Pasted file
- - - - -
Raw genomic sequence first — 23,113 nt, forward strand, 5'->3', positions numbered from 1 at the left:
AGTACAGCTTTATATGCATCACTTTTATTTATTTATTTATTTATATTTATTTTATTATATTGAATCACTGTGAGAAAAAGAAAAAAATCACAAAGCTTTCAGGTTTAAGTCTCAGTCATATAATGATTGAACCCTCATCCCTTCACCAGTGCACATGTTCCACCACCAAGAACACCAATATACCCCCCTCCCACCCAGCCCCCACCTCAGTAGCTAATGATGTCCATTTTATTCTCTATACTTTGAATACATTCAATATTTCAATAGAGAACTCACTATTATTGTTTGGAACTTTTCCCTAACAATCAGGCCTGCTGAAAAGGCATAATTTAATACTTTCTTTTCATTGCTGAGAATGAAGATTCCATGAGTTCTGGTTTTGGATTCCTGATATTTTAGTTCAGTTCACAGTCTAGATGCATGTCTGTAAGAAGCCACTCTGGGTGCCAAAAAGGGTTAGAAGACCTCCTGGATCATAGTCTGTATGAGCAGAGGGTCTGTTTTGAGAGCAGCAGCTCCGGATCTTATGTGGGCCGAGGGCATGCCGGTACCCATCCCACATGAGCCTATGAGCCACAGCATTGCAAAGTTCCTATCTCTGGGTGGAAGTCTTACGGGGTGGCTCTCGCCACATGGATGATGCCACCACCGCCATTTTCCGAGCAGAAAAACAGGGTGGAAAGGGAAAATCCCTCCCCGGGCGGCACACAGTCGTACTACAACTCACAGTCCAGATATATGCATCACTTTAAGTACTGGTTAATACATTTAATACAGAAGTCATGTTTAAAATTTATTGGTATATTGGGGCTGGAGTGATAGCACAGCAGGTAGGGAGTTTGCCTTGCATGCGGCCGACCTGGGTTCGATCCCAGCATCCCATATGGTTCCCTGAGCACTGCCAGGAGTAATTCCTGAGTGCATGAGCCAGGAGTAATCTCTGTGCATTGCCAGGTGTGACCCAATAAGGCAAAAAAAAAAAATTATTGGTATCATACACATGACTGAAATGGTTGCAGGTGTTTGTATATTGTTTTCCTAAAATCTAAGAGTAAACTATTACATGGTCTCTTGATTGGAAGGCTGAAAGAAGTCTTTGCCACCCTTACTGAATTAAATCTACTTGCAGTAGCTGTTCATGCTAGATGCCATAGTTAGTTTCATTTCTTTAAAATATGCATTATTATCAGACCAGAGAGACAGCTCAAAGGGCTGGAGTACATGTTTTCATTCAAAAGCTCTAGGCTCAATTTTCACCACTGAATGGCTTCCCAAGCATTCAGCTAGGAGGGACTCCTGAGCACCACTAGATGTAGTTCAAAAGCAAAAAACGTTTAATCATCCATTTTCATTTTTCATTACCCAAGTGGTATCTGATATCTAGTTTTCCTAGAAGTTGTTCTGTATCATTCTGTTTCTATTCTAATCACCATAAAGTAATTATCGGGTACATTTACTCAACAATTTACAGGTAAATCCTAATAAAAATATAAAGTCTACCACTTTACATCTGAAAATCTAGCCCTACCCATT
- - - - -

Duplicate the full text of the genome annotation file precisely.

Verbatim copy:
Raw genomic sequence first — 23,113 nt, forward strand, 5'->3', positions numbered from 1 at the left:
AGTACAGCTTTATATGCATCACTTTTATTTATTTATTTATTTATATTTATTTTATTATATTGAATCACTGTGAGAAAAAGAAAAAAATCACAAAGCTTTCAGGTTTAAGTCTCAGTCATATAATGATTGAACCCTCATCCCTTCACCAGTGCACATGTTCCACCACCAAGAACACCAATATACCCCCCTCCCACCCAGCCCCCACCTCAGTAGCTAATGATGTCCATTTTATTCTCTATACTTTGAATACATTCAATATTTCAATAGAGAACTCACTATTATTGTTTGGAACTTTTCCCTAACAATCAGGCCTGCTGAAAAGGCATAATTTAATACTTTCTTTTCATTGCTGAGAATGAAGATTCCATGAGTTCTGGTTTTGGATTCCTGATATTTTAGTTCAGTTCACAGTCTAGATGCATGTCTGTAAGAAGCCACTCTGGGTGCCAAAAAGGGTTAGAAGACCTCCTGGATCATAGTCTGTATGAGCAGAGGGTCTGTTTTGAGAGCAGCAGCTCCGGATCTTATGTGGGCCGAGGGCATGCCGGTACCCATCCCACATGAGCCTATGAGCCACAGCATTGCAAAGTTCCTATCTCTGGGTGGAAGTCTTACGGGGTGGCTCTCGCCACATGGATGATGCCACCACCGCCATTTTCCGAGCAGAAAAACAGGGTGGAAAGGGAAAATCCCTCCCCGGGCGGCACACAGTCGTACTACAACTCACAGTCCAGATATATGCATCACTTTAAGTACTGGTTAATACATTTAATACAGAAGTCATGTTTAAAATTTATTGGTATATTGGGGCTGGAGTGATAGCACAGCAGGTAGGGAGTTTGCCTTGCATGCGGCCGACCTGGGTTCGATCCCAGCATCCCATATGGTTCCCTGAGCACTGCCAGGAGTAATTCCTGAGTGCATGAGCCAGGAGTAATCTCTGTGCATTGCCAGGTGTGACCCAATAAGGCAAAAAAAAAAAATTATTGGTATCATACACATGACTGAAATGGTTGCAGGTGTTTGTATATTGTTTTCCTAAAATCTAAGAGTAAACTATTACATGGTCTCTTGATTGGAAGGCTGAAAGAAGTCTTTGCCACCCTTACTGAATTAAATCTACTTGCAGTAGCTGTTCATGCTAGATGCCATAGTTAGTTTCATTTCTTTAAAATATGCATTATTATCAGACCAGAGAGACAGCTCAAAGGGCTGGAGTACATGTTTTCATTCAAAAGCTCTAGGCTCAATTTTCACCACTGAATGGCTTCCCAAGCATTCAGCTAGGAGGGACTCCTGAGCACCACTAGATGTAGTTCAAAAGCAAAAAACGTTTAATCATCCATTTTCATTTTTCATTACCCAAGTGGTATCTGATATCTAGTTTTCCTAGAAGTTGTTCTGTATCATTCTGTTTCTATTCTAATCACCATAAAGTAATTATCGGGTACATTTACTCAACAATTTACAGGTAAATCCTAATAAAAATATAAAGTCTACCACTTTACATCTGAAAATCTAGCCCTACCCATT